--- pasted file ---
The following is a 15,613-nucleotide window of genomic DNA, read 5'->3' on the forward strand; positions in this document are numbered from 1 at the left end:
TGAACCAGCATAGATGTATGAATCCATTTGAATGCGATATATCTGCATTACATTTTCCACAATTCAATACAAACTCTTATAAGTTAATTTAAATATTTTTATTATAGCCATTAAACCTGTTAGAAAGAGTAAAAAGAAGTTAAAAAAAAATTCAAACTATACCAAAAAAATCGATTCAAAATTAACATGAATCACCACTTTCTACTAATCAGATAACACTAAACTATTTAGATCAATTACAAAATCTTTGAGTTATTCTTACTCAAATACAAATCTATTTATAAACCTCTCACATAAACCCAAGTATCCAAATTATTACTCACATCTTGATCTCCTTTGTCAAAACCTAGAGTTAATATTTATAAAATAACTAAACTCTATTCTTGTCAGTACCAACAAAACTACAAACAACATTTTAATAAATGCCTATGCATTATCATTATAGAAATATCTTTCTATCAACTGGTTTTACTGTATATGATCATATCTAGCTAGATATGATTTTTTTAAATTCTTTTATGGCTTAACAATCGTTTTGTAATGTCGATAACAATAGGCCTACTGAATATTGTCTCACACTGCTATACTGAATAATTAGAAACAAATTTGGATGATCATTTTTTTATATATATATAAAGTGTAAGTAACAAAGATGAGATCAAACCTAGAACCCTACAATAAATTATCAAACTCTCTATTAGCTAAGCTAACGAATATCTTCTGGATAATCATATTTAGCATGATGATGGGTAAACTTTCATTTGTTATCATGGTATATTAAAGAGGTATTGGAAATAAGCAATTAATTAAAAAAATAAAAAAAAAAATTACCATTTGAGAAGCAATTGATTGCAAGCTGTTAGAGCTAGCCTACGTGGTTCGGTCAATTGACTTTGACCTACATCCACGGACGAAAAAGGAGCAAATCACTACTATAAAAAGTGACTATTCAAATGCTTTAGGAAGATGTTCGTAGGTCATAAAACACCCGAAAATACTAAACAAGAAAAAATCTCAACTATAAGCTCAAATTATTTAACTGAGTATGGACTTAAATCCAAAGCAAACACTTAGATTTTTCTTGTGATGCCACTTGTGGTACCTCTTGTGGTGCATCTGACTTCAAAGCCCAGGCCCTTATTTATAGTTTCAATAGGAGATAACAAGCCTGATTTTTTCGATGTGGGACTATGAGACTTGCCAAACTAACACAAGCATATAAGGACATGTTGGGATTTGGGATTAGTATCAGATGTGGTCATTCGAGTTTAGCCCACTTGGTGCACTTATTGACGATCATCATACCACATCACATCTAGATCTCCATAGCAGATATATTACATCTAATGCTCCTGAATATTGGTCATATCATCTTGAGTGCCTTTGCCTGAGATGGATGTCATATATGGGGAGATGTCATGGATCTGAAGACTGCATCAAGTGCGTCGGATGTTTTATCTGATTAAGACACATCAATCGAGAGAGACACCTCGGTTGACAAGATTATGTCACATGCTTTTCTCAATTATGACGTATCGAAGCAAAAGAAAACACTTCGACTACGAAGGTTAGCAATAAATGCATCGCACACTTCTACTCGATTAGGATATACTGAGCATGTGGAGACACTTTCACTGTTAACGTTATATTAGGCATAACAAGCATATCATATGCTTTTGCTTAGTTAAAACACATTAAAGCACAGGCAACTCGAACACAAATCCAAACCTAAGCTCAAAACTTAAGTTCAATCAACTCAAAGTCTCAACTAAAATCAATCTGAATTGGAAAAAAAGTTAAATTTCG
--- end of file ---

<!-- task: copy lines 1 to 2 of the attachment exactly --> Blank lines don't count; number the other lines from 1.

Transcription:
The following is a 15,613-nucleotide window of genomic DNA, read 5'->3' on the forward strand; positions in this document are numbered from 1 at the left end:
TGAACCAGCATAGATGTATGAATCCATTTGAATGCGATATATCTGCATTACATTTTCCACAATTCAATACAAACTCTTATAAGTTAATTTAAATATTTTTATTATAGCCATTAAACCTGTTAGAAAGAGTAAAAAGAAGTTAAAAAAAAATTCAAACTATACCAAAAAAATCGATTCAAAATTAACATGAATCACCACTTTCTACTAATCAGATAACACTAAACTATTTAGATCAATTACAAAATCTTTGAGTTATTCTTACTCAAATACAAATCTATTTATAAACCTCTCACATAAACCCAAGTATCCAAATTATTACTCACATCTTGATCTCCTTTGTCAAAACCTAGAGTTAATATTTATAAAATAACTAAACTCTATTCTTGTCAGTACCAACAAAACTACAAACAACATTTTAATAAATGCCTATGCATTATCATTATAGAAATATCTTTCTATCAACTGGTTTTACTGTATATGATCATATCTAGCTAGATATGATTTTTTTAAATTCTTTTATGGCTTAACAATCGTTTTGTAATGTCGATAACAATAGGCCTACTGAATATTGTCTCACACTGCTATACTGAATAATTAGAAACAAATTTGGATGATCATTTTTTTATATATATATAAAGTGTAAGTAACAAAGATGAGATCAAACCTAGAACCCTACAATAAATTATCAAACTCTCTATTAGCTAAGCTAACGAATATCTTCTGGATAATCATATTTAGCATGATGATGGGTAAACTTTCATTTGTTATCATGGTATATTAAAGAGGTATTGGAAATAAGCAATTAATTAAAAAAATAAAAAAAAAAATTACCATTTGAGAAGCAATTGATTGCAAGCTGTTAGAGCTAGCCTACGTGGTTCGGTCAATTGACTTTGACCTACATCCACGGACGAAAAAGGAGCAAATCACTACTATAAAAAGTGACTATTCAAATGCTTTAGGAAGATGTTCGTAGGTCATAAAACACCCGAAAATACTAAACAAGAAAAAATCTCAACTATAAGCTCAAATTATTTAACTGAGTATGGACTTAAATCCAAAGCAAACACTTAGATTTTTCTTGTGATGCCACTTGTGGTACCTCTTGTGGTGCATCTGACTTCAAAGCCCAGGCCCTTATTTATAGTTTCAATAGGAGATAACAAGCCTGATTTTTTCGATGTGGGACTATGAGACTTGCCAAACTAACACAAGCATATAAGGACATGTTGGGATTTGGGATTAGTATCAGATGTGGTCATTCGAGTTTAGCCCACTTGGTGCACTTATTGACGATCATCATACCACATCACATCTAGATCTCCATAGCAGATATATTACATCTAATGCTCCTGAATATTGGTCATATCATCTTGAGTGCCTTTGCCTGAGATGGATGTCATATATGGGGAGATGTCATGGATCTGAAGACTGCATCAAGTGCGTCGGATGTTTTATCTGATTAAGACACATCAATCGAGAGAGACACCTCGGTTGACAAGATTATGTCACATGCTTTTCTCAATTATGACGTATCGAAGCAAAAGAAAACACTTCGACTACGAAGGTTAGCAATAAATGCATCGCACACTTCTACTCGATTAGGATATACTGAGCATGTGGAGACACTTTCACTGTTAACGTTATATTAGGCATAACAAGCATATCATATGCTTTTGCTTAGTTAAAACACATTAAAGCACAGGCAACTCGAACACAAATCCAAACCTAAGCTCAAAACTTAAGTTCAATCAACTCAAAGTCTCAACTAAAATCAATCTGAATTGGAAAAAAAGTTAAATTTCG